Do they consider me a threat, to be eliminated because of my cross-bred blood? Do they want me to do a job? Are they just trying to keep the streets chaotic?

I am thinking about all of this as Mumbato leads me out of the warrens and to the closest street. Once there, he walks up to a Land Rover – an incredibly conspicuous car in a neighborhood where bicycles are a sign of wealth. He opens the front passenger door and I look in. And then, one of his goons sticks a bag over my head. I’ll admit, I’m disappointed. I’ve never been in a car before. If nothing else, I really wanted the chance to enjoy the ride.

The truck takes off and I think about what is happening.

If Mumbato wants me dead, that’s it. I have nothing to stop them, nothing to offer them. If they want a cut of my business there isn’t much to cut. I’d never be able to afford even one of the tires on this truck. But if they do want rent. I’d have no choice but to pay it. I’d hate it, but I’d have to pay it.

I quickly realize that some idiot has decided to leave the windows open. I can’t imagine why. I can’t see, and I have no idea what a car feels like in different places. But I can hear and I can smell everything. The open sewers of the warrens have a very distinct stench. And unlike the roads, they run straight; nobody wants to be near a bend in a sewage ditch. We cross a ditch and I know where we are. We’re heading towards the city center.

Maybe I can get something from the meeting. Maybe I could kill Mumbato’s father – after all, he’d killed mine. Maybe I could strike some sort of alliance. Somehow I doubt it. Street kids can be useful, but I know my place.

The smells outside the car get cleaner and cleaner. Feces are replaced by dust. And dust with soft asphalt. The smell of palm trees becomes more common. With each change in smell, the traffic gets slower and slower. I know the scene well; crowds of cars jammed together with bicycles, motorcycles and cobbled-together vehicles of every description. The cars in particular are moving at an impossibly slow pace. You can walk faster than these cars. I have. But it is definitely classier to drive.

From all directions, I can hear music pumping out of car stereos – people dancing as they pass the time. I know street merchants are moving between the cars offering everything from cooking stoves to cassava yams.  We stand out. Our stereo is off. Our car is not filled with dancing people. The street vendors can probably see me, bag over my head – my fellow occupants aren’t even bothering to hide it. They know to stay clear of this particular Land Rover.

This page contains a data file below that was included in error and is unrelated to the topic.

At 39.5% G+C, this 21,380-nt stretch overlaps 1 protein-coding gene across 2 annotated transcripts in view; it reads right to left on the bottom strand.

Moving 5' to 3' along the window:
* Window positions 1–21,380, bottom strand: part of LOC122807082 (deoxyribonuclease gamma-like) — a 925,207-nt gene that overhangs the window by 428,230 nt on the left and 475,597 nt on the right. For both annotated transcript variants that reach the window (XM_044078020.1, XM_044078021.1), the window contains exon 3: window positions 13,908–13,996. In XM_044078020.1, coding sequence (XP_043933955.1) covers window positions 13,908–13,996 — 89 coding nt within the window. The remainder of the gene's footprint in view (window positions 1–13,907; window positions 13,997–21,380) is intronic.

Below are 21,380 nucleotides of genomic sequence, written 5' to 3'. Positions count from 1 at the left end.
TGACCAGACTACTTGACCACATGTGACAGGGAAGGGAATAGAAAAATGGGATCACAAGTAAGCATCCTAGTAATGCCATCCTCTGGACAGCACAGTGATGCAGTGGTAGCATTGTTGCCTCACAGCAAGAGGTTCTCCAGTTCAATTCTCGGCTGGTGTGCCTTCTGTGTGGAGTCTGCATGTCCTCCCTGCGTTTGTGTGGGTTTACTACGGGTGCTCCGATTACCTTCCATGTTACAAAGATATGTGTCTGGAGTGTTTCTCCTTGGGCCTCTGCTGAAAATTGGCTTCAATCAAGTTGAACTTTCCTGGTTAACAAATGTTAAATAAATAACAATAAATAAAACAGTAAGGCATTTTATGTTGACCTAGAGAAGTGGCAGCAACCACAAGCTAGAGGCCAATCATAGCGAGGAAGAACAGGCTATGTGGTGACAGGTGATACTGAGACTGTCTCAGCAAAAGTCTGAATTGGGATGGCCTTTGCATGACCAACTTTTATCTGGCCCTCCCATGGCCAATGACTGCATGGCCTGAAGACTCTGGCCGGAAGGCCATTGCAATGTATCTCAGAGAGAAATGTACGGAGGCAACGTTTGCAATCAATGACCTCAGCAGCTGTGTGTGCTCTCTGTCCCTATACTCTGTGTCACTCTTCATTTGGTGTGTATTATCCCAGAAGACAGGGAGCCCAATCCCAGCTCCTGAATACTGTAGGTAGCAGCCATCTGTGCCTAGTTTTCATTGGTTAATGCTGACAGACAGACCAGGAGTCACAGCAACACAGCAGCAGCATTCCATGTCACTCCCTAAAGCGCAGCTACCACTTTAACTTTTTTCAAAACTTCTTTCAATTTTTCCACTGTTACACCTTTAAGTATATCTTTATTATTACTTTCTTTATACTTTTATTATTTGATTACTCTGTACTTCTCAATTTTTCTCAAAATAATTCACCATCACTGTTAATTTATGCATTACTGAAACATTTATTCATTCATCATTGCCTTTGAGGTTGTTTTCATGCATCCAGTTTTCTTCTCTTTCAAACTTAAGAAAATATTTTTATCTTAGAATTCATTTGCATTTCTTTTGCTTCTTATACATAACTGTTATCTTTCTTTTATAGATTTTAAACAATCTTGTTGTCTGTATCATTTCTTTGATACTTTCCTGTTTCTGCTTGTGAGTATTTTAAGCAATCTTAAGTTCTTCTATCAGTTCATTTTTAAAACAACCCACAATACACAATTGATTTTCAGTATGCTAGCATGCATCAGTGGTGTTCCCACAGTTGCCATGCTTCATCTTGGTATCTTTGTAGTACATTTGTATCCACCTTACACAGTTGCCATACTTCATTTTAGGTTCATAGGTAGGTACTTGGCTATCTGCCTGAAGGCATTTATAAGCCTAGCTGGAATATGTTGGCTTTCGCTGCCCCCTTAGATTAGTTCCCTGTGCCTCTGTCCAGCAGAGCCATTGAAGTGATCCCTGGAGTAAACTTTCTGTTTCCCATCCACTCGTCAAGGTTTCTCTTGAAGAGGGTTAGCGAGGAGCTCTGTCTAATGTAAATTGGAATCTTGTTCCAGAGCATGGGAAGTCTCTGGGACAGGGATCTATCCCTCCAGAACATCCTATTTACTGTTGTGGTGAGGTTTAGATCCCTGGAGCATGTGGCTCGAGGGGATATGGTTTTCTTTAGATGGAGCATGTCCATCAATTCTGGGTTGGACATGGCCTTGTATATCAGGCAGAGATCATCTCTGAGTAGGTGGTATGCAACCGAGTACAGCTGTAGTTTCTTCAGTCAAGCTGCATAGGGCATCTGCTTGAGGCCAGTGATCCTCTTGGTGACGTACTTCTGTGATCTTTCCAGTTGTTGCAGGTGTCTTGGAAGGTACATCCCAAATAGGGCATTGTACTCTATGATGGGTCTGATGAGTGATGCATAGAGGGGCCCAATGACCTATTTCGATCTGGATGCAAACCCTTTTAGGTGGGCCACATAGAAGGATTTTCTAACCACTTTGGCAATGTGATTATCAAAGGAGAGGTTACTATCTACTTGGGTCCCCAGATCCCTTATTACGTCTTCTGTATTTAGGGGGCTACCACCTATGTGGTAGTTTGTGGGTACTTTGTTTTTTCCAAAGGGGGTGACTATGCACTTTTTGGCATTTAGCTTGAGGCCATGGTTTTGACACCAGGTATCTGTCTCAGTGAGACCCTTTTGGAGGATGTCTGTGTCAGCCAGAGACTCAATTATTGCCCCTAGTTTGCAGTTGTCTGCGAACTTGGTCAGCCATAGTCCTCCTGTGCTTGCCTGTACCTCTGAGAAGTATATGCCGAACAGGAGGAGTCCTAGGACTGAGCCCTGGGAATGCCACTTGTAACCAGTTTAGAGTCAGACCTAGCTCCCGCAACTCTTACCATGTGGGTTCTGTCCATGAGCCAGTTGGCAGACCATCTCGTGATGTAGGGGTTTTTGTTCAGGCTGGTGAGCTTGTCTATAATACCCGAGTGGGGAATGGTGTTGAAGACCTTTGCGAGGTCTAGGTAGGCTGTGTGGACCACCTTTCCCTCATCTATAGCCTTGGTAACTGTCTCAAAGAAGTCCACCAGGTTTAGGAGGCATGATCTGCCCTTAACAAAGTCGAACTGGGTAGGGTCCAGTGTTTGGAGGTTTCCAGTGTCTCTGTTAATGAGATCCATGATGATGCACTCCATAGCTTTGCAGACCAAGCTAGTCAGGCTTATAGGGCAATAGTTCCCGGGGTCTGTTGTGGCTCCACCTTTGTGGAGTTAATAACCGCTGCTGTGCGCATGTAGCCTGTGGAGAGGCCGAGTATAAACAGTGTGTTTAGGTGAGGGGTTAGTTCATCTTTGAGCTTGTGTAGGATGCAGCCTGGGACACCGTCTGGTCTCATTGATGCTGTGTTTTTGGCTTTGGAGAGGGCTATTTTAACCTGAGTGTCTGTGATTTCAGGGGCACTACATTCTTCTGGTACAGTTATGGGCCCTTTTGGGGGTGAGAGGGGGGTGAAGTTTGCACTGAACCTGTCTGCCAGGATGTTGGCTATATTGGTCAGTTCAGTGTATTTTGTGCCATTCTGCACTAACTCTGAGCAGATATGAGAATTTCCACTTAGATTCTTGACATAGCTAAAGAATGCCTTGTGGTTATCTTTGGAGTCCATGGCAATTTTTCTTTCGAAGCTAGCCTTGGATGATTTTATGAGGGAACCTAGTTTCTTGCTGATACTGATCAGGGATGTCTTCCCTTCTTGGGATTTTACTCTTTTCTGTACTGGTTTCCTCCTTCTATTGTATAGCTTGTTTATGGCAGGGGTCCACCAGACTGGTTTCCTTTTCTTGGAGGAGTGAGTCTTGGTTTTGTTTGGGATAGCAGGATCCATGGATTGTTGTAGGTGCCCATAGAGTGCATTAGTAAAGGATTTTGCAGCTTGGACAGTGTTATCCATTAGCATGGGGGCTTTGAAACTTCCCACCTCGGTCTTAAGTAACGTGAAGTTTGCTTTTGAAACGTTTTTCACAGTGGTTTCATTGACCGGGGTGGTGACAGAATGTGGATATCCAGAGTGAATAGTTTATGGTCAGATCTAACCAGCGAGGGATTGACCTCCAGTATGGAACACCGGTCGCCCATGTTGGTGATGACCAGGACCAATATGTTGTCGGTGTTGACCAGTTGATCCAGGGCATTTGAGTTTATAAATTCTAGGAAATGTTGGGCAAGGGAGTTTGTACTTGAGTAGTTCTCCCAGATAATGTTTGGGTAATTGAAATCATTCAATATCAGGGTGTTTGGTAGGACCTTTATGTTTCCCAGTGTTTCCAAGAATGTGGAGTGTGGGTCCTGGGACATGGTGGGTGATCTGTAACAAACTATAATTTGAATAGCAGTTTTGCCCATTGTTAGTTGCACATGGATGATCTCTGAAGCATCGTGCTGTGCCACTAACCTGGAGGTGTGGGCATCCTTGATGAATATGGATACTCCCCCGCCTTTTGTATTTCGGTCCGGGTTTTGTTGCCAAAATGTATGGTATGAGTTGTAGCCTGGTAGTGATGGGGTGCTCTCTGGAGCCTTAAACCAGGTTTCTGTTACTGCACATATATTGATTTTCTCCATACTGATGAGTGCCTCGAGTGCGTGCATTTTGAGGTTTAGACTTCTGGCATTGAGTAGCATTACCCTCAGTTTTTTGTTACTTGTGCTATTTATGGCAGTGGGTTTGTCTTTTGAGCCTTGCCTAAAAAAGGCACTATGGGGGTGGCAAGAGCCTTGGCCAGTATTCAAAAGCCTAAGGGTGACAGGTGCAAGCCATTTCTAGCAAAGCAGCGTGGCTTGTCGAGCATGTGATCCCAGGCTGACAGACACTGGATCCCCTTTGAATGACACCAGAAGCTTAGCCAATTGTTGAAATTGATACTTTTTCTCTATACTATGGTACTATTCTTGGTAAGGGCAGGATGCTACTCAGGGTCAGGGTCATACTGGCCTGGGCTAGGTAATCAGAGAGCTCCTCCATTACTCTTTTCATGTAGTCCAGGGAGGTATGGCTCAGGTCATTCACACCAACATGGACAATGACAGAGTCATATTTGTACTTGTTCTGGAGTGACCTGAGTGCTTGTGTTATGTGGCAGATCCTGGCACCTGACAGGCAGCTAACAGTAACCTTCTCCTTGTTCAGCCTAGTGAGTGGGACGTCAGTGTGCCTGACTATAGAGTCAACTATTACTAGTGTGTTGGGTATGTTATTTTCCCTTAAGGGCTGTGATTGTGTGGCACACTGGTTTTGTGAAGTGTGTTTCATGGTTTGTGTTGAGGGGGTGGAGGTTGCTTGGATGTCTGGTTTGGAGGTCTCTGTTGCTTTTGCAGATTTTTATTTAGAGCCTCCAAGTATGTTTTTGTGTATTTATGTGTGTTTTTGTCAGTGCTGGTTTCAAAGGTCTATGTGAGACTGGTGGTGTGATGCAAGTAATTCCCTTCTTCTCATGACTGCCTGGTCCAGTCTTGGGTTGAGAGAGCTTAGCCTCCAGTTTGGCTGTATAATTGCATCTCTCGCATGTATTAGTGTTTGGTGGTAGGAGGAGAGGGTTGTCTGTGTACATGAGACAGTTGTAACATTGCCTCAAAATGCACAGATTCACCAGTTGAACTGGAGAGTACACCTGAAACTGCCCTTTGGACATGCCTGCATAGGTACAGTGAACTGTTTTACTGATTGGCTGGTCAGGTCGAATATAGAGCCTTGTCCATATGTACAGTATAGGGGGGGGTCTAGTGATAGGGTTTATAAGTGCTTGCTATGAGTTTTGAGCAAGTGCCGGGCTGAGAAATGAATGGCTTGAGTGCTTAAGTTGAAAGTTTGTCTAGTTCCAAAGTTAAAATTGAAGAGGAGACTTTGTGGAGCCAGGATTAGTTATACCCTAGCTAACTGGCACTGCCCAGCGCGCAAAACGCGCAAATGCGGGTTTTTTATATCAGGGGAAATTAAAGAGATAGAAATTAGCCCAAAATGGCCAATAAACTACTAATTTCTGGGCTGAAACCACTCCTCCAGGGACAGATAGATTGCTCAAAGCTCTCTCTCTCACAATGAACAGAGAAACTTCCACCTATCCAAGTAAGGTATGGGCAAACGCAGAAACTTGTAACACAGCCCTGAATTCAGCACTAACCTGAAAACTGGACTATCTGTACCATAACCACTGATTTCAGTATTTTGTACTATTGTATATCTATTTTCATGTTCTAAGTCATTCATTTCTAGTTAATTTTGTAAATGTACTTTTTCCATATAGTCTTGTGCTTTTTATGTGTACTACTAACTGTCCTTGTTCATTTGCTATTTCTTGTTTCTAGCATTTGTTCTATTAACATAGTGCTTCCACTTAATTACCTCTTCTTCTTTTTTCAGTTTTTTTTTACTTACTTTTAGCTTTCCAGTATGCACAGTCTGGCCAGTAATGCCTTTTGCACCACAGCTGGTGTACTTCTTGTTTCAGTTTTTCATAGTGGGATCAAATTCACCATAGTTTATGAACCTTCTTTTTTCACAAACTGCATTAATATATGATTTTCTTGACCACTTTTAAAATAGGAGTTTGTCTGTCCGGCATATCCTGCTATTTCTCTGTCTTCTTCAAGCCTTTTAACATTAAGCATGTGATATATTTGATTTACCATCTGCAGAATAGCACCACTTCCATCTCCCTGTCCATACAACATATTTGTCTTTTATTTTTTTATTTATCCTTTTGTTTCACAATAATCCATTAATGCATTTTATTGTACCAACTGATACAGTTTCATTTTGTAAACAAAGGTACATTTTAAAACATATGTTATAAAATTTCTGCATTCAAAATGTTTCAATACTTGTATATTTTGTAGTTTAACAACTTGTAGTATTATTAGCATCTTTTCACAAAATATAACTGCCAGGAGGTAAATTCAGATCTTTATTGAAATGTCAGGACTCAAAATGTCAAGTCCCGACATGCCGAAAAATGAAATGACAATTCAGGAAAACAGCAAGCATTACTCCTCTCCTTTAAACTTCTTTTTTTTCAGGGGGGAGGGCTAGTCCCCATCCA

We pass a park, the complex scents of jasmine and freshly rained-on grass mixing with palm. And then we enter someplace dark. A garage – with the soft scent of motor oil.

They pull me out of the car and into another. The seats of the second one aren’t leather, they are decaying fabric.

And then we leave the garage. The windows are still open. We leave the city center. We drive past the fish market and the docks. And then we leave the city altogether. I haven’t often gone to the countryside. But the smell of manure and of recently turned dirt is both recognizable and very different from the smells I know.

We drive for a time, with the wind coming through the windows faster and faster. I have no idea where we are, there are only broad strokes of scent. And then we dip back into a city and slow down. I don’t know what city. But it smells like human life and human waste.

And then a particular scent passes my nose – it is earthy and just a bit bitter. A stockpile of cassava root. There are many of those, but not many next to what comes next; the distinct smell of Chinese cooking. Now, I know where we are. We’ve ducked back into Duomba. We aren’t anywhere near my neighborhood. But we are near the apartments the Chinese built for the workers building the new road to Togu. Interestingly, it is nowhere near the Yogula clan’s home neighborhood.

A minute later, we pull into someplace dark. Perhaps another garage.

I gather myself together and get rid of any thoughts of pleasantries. Small-time child gang leaders aren’t yanked off the street by heroin clans to be treated to a royal feast and a promotion.

Especially not the children of parents the clan has troubled to murder.

I smile, sadly.

Perhaps all my education has been for nothing.


The car stops.

Mumbato removes the bag from my head.

One of his goons opens my door.

I step out, totally unready for whatever is coming next.